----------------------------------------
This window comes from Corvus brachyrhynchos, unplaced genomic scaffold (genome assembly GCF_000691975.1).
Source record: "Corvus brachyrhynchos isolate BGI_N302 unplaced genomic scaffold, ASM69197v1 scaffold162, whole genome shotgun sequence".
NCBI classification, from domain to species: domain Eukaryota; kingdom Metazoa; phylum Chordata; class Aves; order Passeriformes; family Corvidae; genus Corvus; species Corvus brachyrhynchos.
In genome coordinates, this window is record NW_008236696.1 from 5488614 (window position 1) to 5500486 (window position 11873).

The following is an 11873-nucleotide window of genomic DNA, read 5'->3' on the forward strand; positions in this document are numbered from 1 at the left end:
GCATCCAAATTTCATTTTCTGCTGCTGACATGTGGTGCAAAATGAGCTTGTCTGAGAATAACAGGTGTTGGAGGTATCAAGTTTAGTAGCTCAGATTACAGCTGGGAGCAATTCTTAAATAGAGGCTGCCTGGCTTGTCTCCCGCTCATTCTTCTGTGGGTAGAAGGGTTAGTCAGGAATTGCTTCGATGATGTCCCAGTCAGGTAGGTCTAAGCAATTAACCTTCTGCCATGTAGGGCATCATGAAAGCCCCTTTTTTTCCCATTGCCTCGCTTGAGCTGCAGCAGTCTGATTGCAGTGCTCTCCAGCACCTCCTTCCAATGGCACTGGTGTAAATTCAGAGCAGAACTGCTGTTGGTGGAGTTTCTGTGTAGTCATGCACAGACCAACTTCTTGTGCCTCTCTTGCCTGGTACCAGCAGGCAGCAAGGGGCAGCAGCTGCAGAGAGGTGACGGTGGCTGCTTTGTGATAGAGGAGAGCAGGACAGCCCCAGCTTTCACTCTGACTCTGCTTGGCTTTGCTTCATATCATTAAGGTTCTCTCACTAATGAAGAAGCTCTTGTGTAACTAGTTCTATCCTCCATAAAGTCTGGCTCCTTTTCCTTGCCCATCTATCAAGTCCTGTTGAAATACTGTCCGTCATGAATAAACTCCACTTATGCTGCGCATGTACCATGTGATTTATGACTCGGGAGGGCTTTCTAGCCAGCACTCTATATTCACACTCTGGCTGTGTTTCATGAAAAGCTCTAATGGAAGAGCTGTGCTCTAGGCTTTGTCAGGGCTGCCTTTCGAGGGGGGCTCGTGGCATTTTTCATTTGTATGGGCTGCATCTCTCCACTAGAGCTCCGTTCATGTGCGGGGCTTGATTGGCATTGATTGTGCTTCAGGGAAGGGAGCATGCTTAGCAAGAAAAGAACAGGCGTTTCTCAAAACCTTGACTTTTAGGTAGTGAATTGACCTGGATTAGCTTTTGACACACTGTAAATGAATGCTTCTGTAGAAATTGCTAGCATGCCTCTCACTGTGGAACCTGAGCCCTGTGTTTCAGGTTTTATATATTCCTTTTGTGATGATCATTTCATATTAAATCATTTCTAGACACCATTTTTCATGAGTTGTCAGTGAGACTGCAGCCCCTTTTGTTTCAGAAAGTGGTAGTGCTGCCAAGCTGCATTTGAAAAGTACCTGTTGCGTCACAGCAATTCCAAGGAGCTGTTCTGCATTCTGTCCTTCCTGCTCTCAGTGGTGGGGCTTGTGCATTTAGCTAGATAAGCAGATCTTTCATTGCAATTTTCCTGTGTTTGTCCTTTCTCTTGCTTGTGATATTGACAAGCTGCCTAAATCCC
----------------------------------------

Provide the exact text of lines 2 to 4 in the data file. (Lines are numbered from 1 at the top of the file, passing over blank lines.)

Source record: "Corvus brachyrhynchos isolate BGI_N302 unplaced genomic scaffold, ASM69197v1 scaffold162, whole genome shotgun sequence".
NCBI classification, from domain to species: domain Eukaryota; kingdom Metazoa; phylum Chordata; class Aves; order Passeriformes; family Corvidae; genus Corvus; species Corvus brachyrhynchos.
In genome coordinates, this window is record NW_008236696.1 from 5488614 (window position 1) to 5500486 (window position 11873).